Winn acknowledges his own country’s role in bringing “so much mechanised death to the region” and the hypocritical moralising tone it adopts in its diplomacy with Southeast Asian countries. He also drily notes that this is likely to change under an administration set on gutting foreign aid and “which believes that fretting over human dignity is an ‘obstacle’ to America’s business interests”.

As Winn examines some of Southeast Asia’s key 21st-century criminal underworlds and engages with their diverse characters, he explains how the West helped shape them and highlights how the “tremors of history” can sometimes warp lives for centuries, such as those of women in the Philippines seeking to prevent or termi­nate unwanted pregnancies.

Winn admits to an obsession with organised crime in Southeast Asia, declaring the region to be entering a “golden age” of criminality. This “hypothesis of sorts” emerged after a decade of reporting in the region on everything from coups and ethnic cleansing to street food and pop culture, as well as organised crime.

One main factor he cites as spur­ring this “golden age” is the migration of millions of people from farming hinterlands to cities in pursuit of the Asian dream – “a far more modest dream than its American counterpart” – and the enormous obstacles they must overcome.

Big demand for Asia’s ‘crazy medicine’ amid Rakhine crisis

Most of these migrants end up in servitude. Many, such as a woman named Bam working in a Sungai Golok karaoke joint, have traded the back-breaking toil of growing rice for the more lucrative (and dangerous) labours of Thailand’s sex industry. Bam is just one of millions involved in a “mass scramble for cash”, which, Winn says, is the backdrop to many phenomena, including the expansion of the underworld.

Winn describes Southeast Asia as a region where “old codes are clash­ing with modern appetites”, where authoritarianism is entrenched and will stay that way, and where bribes are an essential source of funding for law enforcement. Add to this the transformation of infrastructure, and the promise of more improvements to come with China’s New Silk Road initiative, “and there’s never been a better time to move speed, people, wildlife and weapons around Southeast Asia”.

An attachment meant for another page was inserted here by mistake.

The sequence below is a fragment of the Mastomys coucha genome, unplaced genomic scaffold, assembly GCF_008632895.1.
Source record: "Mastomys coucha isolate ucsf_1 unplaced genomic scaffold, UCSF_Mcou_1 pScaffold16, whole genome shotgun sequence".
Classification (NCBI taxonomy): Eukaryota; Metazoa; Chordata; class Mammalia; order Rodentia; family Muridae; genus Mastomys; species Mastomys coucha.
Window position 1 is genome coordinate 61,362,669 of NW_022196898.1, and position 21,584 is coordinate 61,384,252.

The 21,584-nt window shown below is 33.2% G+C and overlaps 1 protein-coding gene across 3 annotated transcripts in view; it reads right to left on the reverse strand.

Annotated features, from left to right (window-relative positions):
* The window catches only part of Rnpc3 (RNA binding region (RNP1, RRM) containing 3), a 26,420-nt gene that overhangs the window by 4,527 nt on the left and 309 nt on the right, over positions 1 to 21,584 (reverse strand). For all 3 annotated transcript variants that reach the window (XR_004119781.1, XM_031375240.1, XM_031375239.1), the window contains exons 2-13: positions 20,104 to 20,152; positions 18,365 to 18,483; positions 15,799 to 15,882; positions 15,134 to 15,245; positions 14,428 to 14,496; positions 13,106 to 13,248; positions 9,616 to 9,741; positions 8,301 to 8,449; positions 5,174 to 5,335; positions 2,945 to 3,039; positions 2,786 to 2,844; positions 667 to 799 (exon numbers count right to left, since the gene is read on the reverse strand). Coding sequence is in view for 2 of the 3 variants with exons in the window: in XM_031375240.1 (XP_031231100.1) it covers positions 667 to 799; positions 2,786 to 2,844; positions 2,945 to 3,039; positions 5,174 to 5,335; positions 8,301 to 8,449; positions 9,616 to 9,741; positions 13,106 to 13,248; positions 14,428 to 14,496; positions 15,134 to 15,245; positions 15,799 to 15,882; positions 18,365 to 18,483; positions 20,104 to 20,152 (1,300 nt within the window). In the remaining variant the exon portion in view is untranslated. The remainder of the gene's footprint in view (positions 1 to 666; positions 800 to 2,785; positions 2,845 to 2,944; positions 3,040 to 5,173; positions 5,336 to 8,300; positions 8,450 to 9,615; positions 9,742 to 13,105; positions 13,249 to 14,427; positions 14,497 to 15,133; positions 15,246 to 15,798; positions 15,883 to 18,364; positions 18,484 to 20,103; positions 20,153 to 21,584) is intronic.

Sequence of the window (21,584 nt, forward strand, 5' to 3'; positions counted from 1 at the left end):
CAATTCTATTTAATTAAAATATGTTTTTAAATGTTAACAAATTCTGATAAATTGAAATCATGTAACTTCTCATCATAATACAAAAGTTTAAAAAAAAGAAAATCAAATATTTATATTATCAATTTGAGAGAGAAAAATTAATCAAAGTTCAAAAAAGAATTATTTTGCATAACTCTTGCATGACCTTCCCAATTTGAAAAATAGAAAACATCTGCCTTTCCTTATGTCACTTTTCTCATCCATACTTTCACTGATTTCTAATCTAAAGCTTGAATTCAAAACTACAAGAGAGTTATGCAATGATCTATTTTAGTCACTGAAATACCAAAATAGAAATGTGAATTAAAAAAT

It is the movement of speed that Winn focuses on in Hello, Shadowlands, given that Myanmar is home to the biggest meth industry on the planet. To find out how Myanmar achieved this feat, he travels to Kachin state, in the country’s northern hinter­lands, where billion-dollar meth syndicates rake in more profits than many Fortune 500 companies.

Readers are taken deep into the complex, troubled history of Myanmar and its minority peoples and infamous drug lords. These days, Myanmar’s drug lords have exchanged the production of heroin and opium for the manufacture of Tylenol-sized pink meth tablets, which they view as a less risky bet. Each year, two to six billion pills are exported to neighbouring Thailand and China, and more recently Bangladesh.

It is no small irony that these tablets of meth, known in Thailand as yaba, are stamped with the number 88 – a reference to 1988, when thousands protested for democracy in Myanmar’s streets, only to be mown down by the mili­tary. Winn argues that dreams of democracy have been reduced to a sick joke in Myanmar, where minor­ities still answer to local warlords or chieftains, and the military gave ground on the West’s “democracy project” in cities such as Yangon to distract attention from their accelerating ethnic-cleansing campaigns in the hinter­lands. Meanwhile, as the West con­gra­tu­lates itself for helping to give birth to Southeast Asia’s newest democracy, “both ends of the country are on fire”.

It’s hard to say what is more potent in Hello, Shadowlands: Winn’s rich characterisation, his canny reportage or the way his interrogation of the past illuminates 21st-century Southeast Asia and its criminal networks.

A keen sense of humanity and optimism colours the book, so the reader laughs out loud or is moved to tears. It provides a view of Southeast Asia through fresh eyes. As one endorse­ment declares on the book’s flyleaf, “This is a page turner with soul.”